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[1237a] [1] and the two ought to come into agreement. This is effected by goodness; and the purpose of political science is to bring it about in cases where it does not yet exist. And one who is a human being is well adapted to this and on the way to it (for by nature things that are absolutely good are good to him), and similarly a man rather than a woman and a gifted man rather than a dull one; but the road is through pleasure—it is necessary that fine things shall be pleasant. When there is discord between them, a man is not yet perfectly good; for it is possible for unrestraint to be engendered in him, as unrestraint is caused by discord between the good and the pleasant in the emotions.

Therefore since the primary sort of friendship is in accordance with goodness, friends of this sort will be absolutely good in themselves also, and this not because of being useful, but in another manner. For good for a given person and good absolutely are twofold; and the same is the case with states of character as with profitableness—what is profitable absolutely and what is profitable for given persons are different things (just as taking exercise is a different thing from taking drugs). So the state of character called human goodness is of two kinds— for let us assume that man is one of the things that are excellent by nature: consequently the goodness of a thing excellent by nature is good absolutely, but that of a thing not excellent by nature is only good for that thing.

The case of the pleasant also, therefore, is similar. For here we must pause and consider whether there is any friendship without pleasure, [20] and how such a friendship differs from other friendship, and on which exactly of the two things1 the affection depends—do we love a man because he is good even if he is not pleasant, but not because he is pleasant?2 Then, affection having two meanings,3 does actual affection seem to involve pleasure because activity is good? It is clear that as in science recent studies and acquirements are most fully apprehended, because of their pleasantness,4 so with the recognition of familiar things, and the principle is the same in both cases. By nature at all events the absolutely good is absolutely pleasant, and the relatively good is pleasant to those for whom it is good.5 Hence ipso facto like takes pleasure in like, and man is the thing most pleasant to man; so that as this is so even with imperfect things, it is clearly so with things when perfected, and a good man is a perfect man. And if active affection is the reciprocal choice, accompanied by pleasure, of one another's acquaintance, it is clear that friendship of the primary kind is in general the reciprocal choice of things absolutely good and pleasant because they are good and pleasant; and friendship itself is a state from which such choice arises. For its function is an activity, but this not external but within the lover himself; whereas the function of every faculty is external, for it is either in another or in oneself qua other. Hence to love is to feel pleasure but to be loved is not; for being loved is not an activity of the thing loved, whereas loving is an activity—the activity of friendship; and loving occurs only in an animate thing, whereas being loved occurs with an inanimate thing also, for even inanimate things are loved. And since to love actively is to treat the loved object qua loved,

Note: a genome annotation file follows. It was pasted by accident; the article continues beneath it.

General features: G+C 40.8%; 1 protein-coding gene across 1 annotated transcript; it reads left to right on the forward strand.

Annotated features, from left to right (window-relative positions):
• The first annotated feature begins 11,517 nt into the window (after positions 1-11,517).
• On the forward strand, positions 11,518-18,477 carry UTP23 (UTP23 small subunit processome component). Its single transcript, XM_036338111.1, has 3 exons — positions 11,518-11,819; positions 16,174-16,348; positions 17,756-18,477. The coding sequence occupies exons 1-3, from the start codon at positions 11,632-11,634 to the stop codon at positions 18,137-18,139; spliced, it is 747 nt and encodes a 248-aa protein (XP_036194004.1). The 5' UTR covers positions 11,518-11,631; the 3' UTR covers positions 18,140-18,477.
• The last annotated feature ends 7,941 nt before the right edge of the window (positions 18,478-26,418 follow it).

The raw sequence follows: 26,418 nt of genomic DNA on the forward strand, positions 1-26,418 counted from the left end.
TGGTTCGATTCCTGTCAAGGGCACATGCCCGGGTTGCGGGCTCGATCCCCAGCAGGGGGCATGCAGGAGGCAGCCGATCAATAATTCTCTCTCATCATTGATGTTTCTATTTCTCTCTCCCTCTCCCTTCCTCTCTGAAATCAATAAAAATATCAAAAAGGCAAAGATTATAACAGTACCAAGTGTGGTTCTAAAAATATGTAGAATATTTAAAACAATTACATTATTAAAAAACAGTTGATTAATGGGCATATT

1 Goodness and pleasantness.

2 Perhaps the Greek should be altered to give 'or not, but because he is pleasant.'

3 Potential and actual (Solomon).

4 Ross marks this clause as corrupted.

5 Sc. (τὸ τοισδὶ ἀγαθόν) οἷς ἀγαθόν, τούτοις ἡδύ.

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